Central Bank Crypto Currency - resolution of misassumptions
#Digital Currency Ecosystem

CBDC: what you (still) need to know

Did you know?
5 Mins.

Central bank digital currencies (CBDCs) are digital currencies issued by a nation’s central bank as a digital complement to cash, transferring the physical reassurance of public currencies to the digital age. CBDCs are secure, resilient, and protective of user privacy. They boost innovation and further financial inclusion. Our eight-point refresher should answer any questions people may still have about CBDCs and their benefits.

In an earlier article, we reported on the myths and fallacies that surround central bank digital currencies (CBDCs). Technological breakthroughs in exciting new fields are usually accompanied by misconceptions. Some of those misassumptions have fallen by the wayside, while others still persist. 

In the intervening time, CBDCs have continued to evolve and add new use cases. Central banks around the world are moving from research to the pilot stage, and have a common understanding of key design criteria. With that in mind, let’s run through a quick refresher on what CBDCs are, and what they’re designed to do.

1. CBDC transfers the values of cash into the digital age

A well-designed CBDC mirrors the benefits of cash, in that it is accessible, protective of the user’s privacy, and resilient. Think of it as cash’s digital twin, with all its attributes, except it exists in electronic form, in your digital wallet or on a smart card. It provides a secure, user-friendly digital payment method to all segments of the population, including the unbanked or underserved communities with limited internet connectivity.

2. CBDC is more than just another digital payment option

Yes, the digital payment field is a crowded one, with plenty of efficient options that users will be familiar with. However, CBDCs are designed to fill gaps in that market. Among other things:

  • CBDCs are issued as a public good, by a nation’s central bank, and can be used by all segments of society . By contrast, all other digital payment schemes are private sector initiatives driven by commercial interest.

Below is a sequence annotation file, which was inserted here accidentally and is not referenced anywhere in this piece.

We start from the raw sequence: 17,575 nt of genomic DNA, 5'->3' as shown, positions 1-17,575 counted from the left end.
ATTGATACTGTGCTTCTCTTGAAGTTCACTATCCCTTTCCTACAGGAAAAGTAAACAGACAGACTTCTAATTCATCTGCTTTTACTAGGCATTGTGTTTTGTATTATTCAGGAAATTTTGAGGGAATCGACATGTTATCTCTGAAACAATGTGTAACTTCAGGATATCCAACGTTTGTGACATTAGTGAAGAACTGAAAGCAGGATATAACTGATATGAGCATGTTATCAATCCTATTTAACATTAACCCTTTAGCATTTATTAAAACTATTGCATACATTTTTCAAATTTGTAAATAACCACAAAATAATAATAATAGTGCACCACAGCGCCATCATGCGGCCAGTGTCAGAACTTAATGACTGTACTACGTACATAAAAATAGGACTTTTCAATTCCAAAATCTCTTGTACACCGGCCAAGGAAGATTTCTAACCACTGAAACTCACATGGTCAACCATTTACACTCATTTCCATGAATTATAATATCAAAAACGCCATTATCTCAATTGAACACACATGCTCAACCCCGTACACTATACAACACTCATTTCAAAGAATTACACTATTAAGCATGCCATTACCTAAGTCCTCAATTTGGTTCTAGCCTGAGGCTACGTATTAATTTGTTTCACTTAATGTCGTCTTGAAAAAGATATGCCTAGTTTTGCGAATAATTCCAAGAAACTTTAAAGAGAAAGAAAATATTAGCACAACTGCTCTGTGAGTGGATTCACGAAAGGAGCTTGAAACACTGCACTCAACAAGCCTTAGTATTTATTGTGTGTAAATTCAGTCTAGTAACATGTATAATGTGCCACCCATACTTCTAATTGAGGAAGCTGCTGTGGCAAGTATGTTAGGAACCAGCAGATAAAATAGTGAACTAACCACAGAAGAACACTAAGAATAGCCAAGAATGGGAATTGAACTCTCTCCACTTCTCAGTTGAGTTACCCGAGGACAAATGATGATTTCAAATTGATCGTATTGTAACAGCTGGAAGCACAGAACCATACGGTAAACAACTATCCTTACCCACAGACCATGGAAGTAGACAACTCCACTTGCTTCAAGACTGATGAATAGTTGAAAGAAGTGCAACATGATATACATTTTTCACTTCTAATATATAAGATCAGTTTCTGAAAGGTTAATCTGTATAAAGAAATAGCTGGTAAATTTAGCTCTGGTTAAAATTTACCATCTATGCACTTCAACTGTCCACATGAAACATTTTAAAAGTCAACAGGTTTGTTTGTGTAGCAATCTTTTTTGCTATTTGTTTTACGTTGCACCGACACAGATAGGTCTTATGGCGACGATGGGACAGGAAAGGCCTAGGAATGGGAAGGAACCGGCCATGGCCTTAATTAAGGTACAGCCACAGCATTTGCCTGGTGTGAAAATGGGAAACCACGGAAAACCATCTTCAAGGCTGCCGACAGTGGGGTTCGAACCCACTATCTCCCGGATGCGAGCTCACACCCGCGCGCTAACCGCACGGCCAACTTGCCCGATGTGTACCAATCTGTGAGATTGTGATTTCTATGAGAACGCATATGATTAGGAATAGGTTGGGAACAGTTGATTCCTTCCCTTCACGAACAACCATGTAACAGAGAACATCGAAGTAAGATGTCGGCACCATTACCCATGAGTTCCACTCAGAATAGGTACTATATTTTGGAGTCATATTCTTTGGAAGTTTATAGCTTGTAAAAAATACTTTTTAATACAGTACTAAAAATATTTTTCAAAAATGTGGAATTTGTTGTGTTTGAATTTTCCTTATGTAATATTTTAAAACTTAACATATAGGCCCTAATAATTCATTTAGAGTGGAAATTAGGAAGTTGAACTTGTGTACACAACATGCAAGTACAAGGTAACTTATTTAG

• CBDCs can reduce fragmentation within payment systems, leading to cost savings for merchants and consumers.

A CBDC makes the digital transfer of money easier. No more having to exchange bank details, no need for an internet connection, etc. With a CBDC based on G+D’s Filia® solution, for instance, you simply have to hold your phone close to the other person’s device to transfer the money.

3. CBDCs protect your data and privacy

Private digital payment formats can require the user to sign a contract that requires the user to be of a certain age, have a minimum income, and possess a bank account. Some use personal or transaction data for marketing purposes. With CBDC, however, just as with cash, your anonymity and privacy are protected. No personal data has to be provided as part of additional customer contracts. 

Further, CBDCs can be designed with a true separation of concerns for operational, transactional, and governance processes. This means they can be designed to exclude personal data of end users, such as identity information for transactional and operational purposes. Privacy is, and remains, a key consideration for central banks.

4. CBDC and cash will exist side-by-side

Central banks around the world have expressed that CBDCs are a digital complement to cash, and not a replacement. There will be no obligation for people to use them. People will be free to choose cash, CBDC, or both, or any other form of payment.

What is important is that both cash and its digital equivalent have the backing of that nation’s central bank. All things being equal in the future, there is every likelihood that CBDC would be legal tender as well. According to a recent release by the European Union that discussed the digital euro: “Like cash, the digital euro would be issued directly by (and is a liability of) the European Central Bank (ECB) and the National Central Banks of EU Member States. This means that it would be public money or central bank money. The digital euro would have legal tender status, which means that it would be available to all European citizens and residents and will be accepted anywhere in the euro area. This is not the case for existing electronic means of payments provided by commercial banks.”1